Manage Time — Manage Choices

In recent months, as I’ve struggled with managing time in retirement, I’ve realized that it’s not so much about how I manage time as it is about how I manage choices.

In 2010, when newly retired, I felt like a kid in a candy store.  There were so many options for retirement happiness. I was free from routines, obligations, and schedules.  With an empty calendar I said ‘yes’ to almost any interesting activity, challenge, and hobby.

Staying involved with the world, caring for my health, and  keeping my mind active guided decisions.

I started this blog and learned the basics of Word Press. I accepted numerous invitations for membership on not-for-profit boards. I got involved with committees in my church. I joined not one, but two, book clubs. I began to play bridge with a small group, first as a substitute, and soon as a regular player. I attended a weekly knitting group to re-learn knitting skills. I made time for regular exercise at my club and began to meet gym, yoga and pool friends for lunch at the club’s restaurant after exercise. I dedicated myself to cooking and eating nutritious meals.  I spent hours developing a shade garden at our cottage and maintaining our perennial and veggie garden at home. Interspersed with all of this was time for travel, time for entertaining, and time for our grand-daughter after her birth three years ago.

Writing this list confirms how the collateral damage of trying to do too much eventually discouraged and overwhelmed me.  I needed to re-assess how I was spending precious retirement years.

It took months to realize that many of the activities and hobbies that I had chosen in the early phase of retirement were not as fulfilling as I hoped.  Attending meetings and spending hours in various board rooms had filled my days when working.  Why was I repeating this in retirement?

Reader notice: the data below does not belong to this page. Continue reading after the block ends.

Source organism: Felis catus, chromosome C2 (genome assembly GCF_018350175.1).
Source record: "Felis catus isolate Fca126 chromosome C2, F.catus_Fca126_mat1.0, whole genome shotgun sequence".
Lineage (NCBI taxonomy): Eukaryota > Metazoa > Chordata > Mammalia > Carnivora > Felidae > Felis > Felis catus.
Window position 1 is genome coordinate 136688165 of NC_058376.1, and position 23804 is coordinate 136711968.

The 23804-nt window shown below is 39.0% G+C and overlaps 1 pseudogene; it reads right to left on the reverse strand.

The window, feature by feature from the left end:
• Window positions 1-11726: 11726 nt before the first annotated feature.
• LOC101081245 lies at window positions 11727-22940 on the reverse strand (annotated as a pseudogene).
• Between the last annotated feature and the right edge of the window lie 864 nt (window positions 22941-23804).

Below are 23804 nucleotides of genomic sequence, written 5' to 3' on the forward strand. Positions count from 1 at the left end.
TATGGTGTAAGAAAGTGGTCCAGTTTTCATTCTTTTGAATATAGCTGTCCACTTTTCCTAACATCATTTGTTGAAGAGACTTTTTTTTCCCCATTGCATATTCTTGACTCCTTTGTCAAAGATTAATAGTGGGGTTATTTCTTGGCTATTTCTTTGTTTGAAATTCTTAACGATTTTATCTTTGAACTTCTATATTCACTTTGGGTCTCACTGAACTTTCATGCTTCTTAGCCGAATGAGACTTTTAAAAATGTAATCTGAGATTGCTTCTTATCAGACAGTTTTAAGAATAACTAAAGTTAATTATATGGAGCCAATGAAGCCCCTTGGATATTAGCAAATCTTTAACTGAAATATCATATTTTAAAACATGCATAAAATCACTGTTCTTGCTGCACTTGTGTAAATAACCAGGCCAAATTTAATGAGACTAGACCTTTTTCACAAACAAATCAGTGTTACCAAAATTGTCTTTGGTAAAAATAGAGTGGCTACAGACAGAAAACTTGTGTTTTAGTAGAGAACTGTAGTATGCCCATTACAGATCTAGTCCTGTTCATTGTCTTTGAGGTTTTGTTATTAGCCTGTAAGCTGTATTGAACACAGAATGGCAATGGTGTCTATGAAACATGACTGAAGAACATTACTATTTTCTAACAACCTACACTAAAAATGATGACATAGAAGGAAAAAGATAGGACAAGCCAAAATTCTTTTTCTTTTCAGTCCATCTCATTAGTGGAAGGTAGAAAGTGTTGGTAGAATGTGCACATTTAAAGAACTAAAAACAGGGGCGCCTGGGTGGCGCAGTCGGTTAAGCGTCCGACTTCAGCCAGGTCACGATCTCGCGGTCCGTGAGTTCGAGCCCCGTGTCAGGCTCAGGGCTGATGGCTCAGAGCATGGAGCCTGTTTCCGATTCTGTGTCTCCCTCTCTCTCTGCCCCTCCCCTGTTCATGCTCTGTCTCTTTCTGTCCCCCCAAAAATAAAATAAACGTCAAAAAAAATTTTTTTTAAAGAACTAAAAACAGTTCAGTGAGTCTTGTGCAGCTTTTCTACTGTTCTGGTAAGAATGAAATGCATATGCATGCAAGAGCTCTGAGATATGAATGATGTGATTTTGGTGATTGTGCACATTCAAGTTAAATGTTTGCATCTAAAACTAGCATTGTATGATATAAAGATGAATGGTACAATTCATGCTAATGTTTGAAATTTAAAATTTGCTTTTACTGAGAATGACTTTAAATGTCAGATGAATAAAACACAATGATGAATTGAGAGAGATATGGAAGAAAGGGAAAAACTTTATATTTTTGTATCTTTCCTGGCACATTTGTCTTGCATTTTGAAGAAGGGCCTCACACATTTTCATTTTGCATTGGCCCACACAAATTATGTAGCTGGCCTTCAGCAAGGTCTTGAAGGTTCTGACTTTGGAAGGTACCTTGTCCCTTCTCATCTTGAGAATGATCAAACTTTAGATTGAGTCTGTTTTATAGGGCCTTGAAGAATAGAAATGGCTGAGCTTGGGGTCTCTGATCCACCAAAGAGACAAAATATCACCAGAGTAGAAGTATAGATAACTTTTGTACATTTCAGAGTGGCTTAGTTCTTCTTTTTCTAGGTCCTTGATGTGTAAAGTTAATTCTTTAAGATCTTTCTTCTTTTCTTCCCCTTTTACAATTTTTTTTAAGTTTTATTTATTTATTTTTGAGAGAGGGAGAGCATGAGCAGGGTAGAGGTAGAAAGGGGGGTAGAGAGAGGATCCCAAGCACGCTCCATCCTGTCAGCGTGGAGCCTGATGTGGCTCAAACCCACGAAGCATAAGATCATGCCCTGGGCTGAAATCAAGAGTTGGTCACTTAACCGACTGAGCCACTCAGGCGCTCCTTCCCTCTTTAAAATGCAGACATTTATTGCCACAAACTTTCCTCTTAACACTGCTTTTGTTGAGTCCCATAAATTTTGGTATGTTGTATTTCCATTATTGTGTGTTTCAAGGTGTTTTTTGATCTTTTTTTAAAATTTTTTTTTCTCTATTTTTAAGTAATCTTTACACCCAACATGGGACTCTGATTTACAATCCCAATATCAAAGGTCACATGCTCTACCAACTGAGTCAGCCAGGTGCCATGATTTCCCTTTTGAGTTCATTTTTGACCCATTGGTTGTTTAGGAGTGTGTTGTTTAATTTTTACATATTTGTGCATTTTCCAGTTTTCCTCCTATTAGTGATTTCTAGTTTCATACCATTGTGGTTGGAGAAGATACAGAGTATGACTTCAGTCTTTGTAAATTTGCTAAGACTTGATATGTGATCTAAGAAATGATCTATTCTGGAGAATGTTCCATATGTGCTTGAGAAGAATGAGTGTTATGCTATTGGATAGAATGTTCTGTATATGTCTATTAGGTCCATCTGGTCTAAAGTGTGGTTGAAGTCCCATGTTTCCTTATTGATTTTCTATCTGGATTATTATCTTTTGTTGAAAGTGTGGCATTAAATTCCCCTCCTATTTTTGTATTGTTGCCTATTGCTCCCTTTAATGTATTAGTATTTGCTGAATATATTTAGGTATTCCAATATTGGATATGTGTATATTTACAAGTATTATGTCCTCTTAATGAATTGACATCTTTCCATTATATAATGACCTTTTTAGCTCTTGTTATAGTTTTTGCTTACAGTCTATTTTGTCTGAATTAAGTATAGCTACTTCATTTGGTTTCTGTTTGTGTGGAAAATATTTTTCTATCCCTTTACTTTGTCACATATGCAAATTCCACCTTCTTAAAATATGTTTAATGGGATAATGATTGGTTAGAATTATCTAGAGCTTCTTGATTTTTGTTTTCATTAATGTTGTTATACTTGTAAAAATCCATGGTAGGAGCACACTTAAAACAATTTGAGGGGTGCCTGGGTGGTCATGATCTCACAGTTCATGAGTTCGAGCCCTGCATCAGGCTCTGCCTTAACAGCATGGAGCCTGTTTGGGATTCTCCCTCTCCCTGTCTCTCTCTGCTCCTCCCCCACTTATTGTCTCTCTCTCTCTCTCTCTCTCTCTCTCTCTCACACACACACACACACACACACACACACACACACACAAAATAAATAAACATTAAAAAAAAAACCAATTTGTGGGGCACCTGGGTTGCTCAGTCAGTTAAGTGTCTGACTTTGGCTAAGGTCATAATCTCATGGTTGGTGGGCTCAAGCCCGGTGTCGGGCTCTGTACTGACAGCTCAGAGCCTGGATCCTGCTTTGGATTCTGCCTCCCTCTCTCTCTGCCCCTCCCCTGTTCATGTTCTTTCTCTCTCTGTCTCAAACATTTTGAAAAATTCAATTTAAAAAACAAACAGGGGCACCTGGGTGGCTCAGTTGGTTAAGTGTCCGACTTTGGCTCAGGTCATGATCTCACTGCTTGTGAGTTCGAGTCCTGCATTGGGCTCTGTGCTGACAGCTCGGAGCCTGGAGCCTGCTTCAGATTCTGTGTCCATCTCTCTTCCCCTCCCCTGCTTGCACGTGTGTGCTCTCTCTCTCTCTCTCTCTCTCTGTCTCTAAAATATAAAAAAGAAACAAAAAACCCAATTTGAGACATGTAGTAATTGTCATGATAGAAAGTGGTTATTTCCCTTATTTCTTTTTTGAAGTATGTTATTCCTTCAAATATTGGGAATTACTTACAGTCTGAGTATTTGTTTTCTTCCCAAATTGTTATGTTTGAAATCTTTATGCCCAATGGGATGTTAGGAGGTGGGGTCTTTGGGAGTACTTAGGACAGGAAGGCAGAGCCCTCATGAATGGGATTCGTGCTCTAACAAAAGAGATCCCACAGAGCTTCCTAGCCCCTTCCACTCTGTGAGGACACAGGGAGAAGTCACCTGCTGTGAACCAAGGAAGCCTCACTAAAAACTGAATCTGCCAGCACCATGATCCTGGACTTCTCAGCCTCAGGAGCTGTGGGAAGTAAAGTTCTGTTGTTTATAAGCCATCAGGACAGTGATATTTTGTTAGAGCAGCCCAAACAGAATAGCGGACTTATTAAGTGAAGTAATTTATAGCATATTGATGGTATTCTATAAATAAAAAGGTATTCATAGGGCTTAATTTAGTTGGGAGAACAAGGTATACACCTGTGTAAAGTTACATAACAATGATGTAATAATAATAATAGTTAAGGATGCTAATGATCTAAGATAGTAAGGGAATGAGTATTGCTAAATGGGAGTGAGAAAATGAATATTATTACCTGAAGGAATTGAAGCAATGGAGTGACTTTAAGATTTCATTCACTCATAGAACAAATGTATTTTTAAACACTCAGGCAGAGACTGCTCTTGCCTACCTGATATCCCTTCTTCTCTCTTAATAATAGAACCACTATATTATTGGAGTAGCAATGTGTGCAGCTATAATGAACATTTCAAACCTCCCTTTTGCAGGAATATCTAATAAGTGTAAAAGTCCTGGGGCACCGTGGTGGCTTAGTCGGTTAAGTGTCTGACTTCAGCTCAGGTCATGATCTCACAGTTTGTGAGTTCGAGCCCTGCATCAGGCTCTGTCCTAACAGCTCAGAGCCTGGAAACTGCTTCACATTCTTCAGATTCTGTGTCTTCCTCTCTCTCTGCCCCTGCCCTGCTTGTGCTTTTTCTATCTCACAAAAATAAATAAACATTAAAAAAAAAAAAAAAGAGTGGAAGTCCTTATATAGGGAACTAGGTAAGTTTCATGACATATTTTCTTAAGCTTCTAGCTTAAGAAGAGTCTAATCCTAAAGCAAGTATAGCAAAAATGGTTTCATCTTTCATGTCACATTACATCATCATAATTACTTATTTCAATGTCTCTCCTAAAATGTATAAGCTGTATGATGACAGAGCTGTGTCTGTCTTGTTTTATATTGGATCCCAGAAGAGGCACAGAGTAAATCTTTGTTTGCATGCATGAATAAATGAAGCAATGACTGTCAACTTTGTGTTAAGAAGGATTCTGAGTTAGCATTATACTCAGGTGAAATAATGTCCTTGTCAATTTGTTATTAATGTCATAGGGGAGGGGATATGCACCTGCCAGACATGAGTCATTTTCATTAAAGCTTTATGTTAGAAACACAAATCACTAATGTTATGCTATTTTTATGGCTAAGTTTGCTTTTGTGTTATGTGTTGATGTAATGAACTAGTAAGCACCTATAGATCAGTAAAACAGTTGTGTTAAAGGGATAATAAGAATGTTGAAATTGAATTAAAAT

To find retirement happiness, I needed to take responsibility for the choices that filled my time. I also needed more free time. I had to re-organize my schedule to maximize happiness from each chosen activity.

Sorting out which activities to keep created a dilemma. Since I have only one life and one retirement, identifying priorities took serious thought. I began by resigning from most boards and  committees. Shelving those obligations freed up meeting and travel time as well as time spent reading binders full of information in preparation for meetings.

The next choice entailed a mantra that I called the ‘rule of 2’.  I would not participate in more than two activities or appointments outside of the house on any day.  Going to the gym counted as one activity; attending bridge counted one activity; meeting a friend for lunch counted as an appointment.  The ‘rule of 2’ resulted in a more manageable schedule.  It also caused me to become discerning about commitments.

Since January 2016 I’ve augmented the ‘rule of 2’ with weekly and monthly planning.  A weekly overview, usually on Sunday evening, helps me to figure out how to better achieve both short-term and longer term priorities. At the beginning of each month I review and celebrate the highlights of the previous month. I consider what was not finished and why. This helps me to understand my productivity and my successes. When I accomplish very little, I’m able to assess why and self-correct.

I’ve tried not to become maniacal about the schedule nor too focused on productivity. Rather, I try to spend time on current life priorities. For example, because making time for de-cluttering, purging, and moving to a smaller house is a key 2016 priority for my husband and me, I commit several hours each week to take me closer to achieving this important outcome.

I understand that I won’t finish everything on the schedule. I’m also realizing that everything takes longer than planned.

Making better time management choices for a fulfilling and happy retirement remains a challenge.  I struggle with time stealers like spending too many hours on email or social media. I feel guilty when I goof off too often. A mindset focused on productivity sometimes prevents me from engaging in activities of pure fun.

With this awareness, I try to cut myself some slack. I have only one retirement.  I’m determined to fill each day with inspirational, satisfying and interesting choices. I’ll use every helpful technique to manage choices of how I spend precious retirement time.